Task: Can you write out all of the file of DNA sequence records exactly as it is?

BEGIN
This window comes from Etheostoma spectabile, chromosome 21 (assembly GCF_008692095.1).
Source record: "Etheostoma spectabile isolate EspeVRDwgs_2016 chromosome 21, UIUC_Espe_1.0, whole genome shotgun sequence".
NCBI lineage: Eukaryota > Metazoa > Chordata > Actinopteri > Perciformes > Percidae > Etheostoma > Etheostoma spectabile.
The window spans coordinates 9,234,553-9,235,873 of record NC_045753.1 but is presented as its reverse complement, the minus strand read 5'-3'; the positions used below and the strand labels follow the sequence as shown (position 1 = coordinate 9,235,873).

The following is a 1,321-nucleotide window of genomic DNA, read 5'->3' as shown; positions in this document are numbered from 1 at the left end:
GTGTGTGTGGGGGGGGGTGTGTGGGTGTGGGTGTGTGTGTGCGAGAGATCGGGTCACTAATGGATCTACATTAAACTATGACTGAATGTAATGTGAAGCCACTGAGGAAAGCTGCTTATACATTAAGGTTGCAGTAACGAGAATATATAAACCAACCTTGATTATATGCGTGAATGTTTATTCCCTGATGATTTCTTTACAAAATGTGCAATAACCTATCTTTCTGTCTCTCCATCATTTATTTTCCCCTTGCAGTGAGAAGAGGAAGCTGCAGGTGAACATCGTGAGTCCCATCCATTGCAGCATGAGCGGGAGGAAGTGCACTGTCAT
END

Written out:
This window comes from Etheostoma spectabile, chromosome 21 (assembly GCF_008692095.1).
Source record: "Etheostoma spectabile isolate EspeVRDwgs_2016 chromosome 21, UIUC_Espe_1.0, whole genome shotgun sequence".
NCBI lineage: Eukaryota > Metazoa > Chordata > Actinopteri > Perciformes > Percidae > Etheostoma > Etheostoma spectabile.
The window spans coordinates 9,234,553-9,235,873 of record NC_045753.1 but is presented as its reverse complement, the minus strand read 5'-3'; the positions used below and the strand labels follow the sequence as shown (position 1 = coordinate 9,235,873).

The following is a 1,321-nucleotide window of genomic DNA, read 5'->3' as shown; positions in this document are numbered from 1 at the left end:
GTGTGTGTGGGGGGGGGTGTGTGGGTGTGGGTGTGTGTGTGCGAGAGATCGGGTCACTAATGGATCTACATTAAACTATGACTGAATGTAATGTGAAGCCACTGAGGAAAGCTGCTTATACATTAAGGTTGCAGTAACGAGAATATATAAACCAACCTTGATTATATGCGTGAATGTTTATTCCCTGATGATTTCTTTACAAAATGTGCAATAACCTATCTTTCTGTCTCTCCATCATTTATTTTCCCCTTGCAGTGAGAAGAGGAAGCTGCAGGTGAACATCGTGAGTCCCATCCATTGCAGCATGAGCGGGAGGAAGTGCACTGTCAT